• At conception, each sib of a proband has a 25% chance of being affected, a 50% chance of being an asymptomatic carrier, and a 25% chance of being unaffected and not a carrier. It can safely be assumed that all homozygous individuals will be recognizable as affected within the first few years of life.
  • Once an at-risk sib is known to be unaffected, the chance of his/her being a carrier is 2/3.
  • Heterozygotes (carriers) are asymptomatic.

Offspring of a proband. Reproduction has not been reported in any individual with CS types I or II, but in several women with CS type III. Each offspring of an affected person is an obligate carrier.

Other family members. Each sib of the proband's parents is at a 50% risk of being a carrier.

Carrier (Heterozygote) Detection

Carrier testing for at-risk family members is possible if the pathogenic variants in the family have been identified.

Related Genetic Counseling Issues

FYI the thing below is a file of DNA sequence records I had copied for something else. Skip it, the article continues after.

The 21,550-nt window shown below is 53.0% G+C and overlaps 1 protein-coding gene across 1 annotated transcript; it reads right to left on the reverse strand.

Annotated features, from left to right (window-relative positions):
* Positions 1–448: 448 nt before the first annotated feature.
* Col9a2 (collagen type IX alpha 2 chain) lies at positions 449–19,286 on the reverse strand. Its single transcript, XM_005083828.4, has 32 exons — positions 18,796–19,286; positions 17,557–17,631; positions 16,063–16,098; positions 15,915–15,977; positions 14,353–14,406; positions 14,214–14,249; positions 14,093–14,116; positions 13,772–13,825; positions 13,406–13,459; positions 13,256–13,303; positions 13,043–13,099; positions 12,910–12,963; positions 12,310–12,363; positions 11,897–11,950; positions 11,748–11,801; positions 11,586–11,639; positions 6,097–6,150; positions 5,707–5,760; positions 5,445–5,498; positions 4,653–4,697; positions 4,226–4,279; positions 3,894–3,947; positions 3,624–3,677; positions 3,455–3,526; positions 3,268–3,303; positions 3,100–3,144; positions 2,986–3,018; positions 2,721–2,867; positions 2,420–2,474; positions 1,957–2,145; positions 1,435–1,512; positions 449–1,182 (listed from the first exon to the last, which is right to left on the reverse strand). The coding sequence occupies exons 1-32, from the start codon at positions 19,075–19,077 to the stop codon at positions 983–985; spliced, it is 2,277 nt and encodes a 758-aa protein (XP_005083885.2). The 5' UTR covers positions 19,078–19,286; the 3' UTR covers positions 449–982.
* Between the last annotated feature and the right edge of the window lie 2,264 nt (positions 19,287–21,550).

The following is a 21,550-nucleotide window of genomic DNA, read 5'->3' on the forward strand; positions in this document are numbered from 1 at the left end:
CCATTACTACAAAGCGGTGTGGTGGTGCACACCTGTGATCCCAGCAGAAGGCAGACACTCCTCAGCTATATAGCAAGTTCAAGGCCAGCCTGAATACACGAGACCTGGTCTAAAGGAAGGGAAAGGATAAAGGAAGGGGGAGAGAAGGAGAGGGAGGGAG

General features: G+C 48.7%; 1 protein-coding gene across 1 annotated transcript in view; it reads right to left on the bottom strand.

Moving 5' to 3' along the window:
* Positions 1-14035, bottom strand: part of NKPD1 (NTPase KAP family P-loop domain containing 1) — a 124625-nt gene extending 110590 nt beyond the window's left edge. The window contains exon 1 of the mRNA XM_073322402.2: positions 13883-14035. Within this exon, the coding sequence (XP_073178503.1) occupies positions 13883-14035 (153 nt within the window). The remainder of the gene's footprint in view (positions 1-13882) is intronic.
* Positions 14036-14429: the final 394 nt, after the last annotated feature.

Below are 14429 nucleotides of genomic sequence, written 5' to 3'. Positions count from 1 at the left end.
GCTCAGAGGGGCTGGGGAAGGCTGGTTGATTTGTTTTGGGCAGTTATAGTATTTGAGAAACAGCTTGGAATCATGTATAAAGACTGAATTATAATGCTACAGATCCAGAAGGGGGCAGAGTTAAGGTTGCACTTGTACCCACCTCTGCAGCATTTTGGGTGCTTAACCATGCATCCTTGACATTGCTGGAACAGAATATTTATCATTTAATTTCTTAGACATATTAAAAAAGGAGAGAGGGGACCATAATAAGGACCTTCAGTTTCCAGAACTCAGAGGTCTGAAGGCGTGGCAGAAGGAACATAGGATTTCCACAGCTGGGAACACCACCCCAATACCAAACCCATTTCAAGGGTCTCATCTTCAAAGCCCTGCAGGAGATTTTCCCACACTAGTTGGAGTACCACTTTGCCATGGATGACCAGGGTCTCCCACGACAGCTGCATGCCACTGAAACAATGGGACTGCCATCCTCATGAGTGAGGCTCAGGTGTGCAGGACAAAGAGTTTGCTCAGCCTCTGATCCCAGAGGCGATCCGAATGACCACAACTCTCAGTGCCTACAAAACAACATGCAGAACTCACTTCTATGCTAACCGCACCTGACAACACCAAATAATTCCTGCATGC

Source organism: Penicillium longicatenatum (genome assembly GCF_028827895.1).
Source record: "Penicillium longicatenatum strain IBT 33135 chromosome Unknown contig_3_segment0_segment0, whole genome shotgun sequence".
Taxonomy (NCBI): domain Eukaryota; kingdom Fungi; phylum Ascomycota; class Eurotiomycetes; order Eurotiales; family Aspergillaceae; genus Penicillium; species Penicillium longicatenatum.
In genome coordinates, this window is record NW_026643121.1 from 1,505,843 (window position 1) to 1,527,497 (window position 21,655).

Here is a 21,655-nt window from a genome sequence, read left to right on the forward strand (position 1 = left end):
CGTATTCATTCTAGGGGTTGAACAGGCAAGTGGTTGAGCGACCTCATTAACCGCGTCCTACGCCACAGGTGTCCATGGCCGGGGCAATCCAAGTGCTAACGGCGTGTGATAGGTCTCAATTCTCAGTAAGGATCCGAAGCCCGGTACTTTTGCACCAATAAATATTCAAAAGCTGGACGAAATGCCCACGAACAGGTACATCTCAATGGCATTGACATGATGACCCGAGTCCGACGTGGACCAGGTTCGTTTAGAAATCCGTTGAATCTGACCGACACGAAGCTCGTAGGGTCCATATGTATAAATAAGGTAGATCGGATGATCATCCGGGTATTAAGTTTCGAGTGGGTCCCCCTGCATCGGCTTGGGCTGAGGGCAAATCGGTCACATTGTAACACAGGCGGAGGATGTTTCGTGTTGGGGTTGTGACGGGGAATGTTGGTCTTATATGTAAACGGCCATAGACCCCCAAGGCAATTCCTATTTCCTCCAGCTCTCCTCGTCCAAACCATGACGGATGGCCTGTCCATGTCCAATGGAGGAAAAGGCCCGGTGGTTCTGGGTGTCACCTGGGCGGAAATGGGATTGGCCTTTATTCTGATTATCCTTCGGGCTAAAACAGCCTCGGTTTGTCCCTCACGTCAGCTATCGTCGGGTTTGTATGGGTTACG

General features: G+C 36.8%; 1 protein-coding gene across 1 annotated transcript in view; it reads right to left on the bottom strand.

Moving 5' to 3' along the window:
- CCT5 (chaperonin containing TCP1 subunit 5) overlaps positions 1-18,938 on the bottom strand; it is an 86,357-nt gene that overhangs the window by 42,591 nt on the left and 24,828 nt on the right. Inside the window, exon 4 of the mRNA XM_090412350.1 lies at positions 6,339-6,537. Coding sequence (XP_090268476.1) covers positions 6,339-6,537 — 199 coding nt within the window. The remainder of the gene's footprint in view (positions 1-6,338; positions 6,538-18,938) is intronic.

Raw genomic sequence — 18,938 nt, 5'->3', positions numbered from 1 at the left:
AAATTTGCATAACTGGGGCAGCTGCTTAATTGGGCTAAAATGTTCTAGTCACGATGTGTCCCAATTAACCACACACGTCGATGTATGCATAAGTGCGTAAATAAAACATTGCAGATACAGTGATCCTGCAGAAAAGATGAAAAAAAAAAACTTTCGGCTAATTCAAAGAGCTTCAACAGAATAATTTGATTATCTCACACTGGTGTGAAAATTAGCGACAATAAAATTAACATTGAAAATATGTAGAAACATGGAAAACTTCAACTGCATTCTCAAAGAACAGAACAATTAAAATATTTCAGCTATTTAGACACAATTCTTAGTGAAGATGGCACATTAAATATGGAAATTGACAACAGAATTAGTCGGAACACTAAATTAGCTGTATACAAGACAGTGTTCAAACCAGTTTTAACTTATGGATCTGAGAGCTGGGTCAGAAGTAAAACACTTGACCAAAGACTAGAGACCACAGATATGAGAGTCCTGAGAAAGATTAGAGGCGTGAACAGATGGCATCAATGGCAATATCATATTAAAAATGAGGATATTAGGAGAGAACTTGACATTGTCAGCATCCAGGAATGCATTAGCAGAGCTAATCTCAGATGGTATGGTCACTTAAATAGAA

Family planning

  • The optimal time for determination of genetic risk, clarification of carrier status, and discussion of the availability of prenatal testing is before pregnancy.
  • It is appropriate to offer genetic counseling (including discussion of potential risks to offspring and reproductive options) to young adults who are affected, are carriers, or are at risk of being carriers.

DNA banking is the storage of DNA (typically extracted from white blood cells) for possible future use. Because it is likely that testing methodology and our understanding of genes, allelic variants, and diseases will improve in the future, consideration should be given to banking DNA of affected individuals.

Prenatal Testing and Preimplantation Genetic Diagnosis

Once the pathogenic variants have been identified in an affected family member, prenatal testing for a pregnancy at increased risk and preimplantation genetic diagnosis are possible. Prenatal diagnosis by DNA repair assay on CVS or amniocytes may be available in some countries.


GeneReviews staff has selected the following disease-specific and/or umbrella support organizations and/or registries for the benefit of individuals with this disorder and their families. GeneReviews is not responsible for the information provided by other organizations. For information on selection criteria, click here.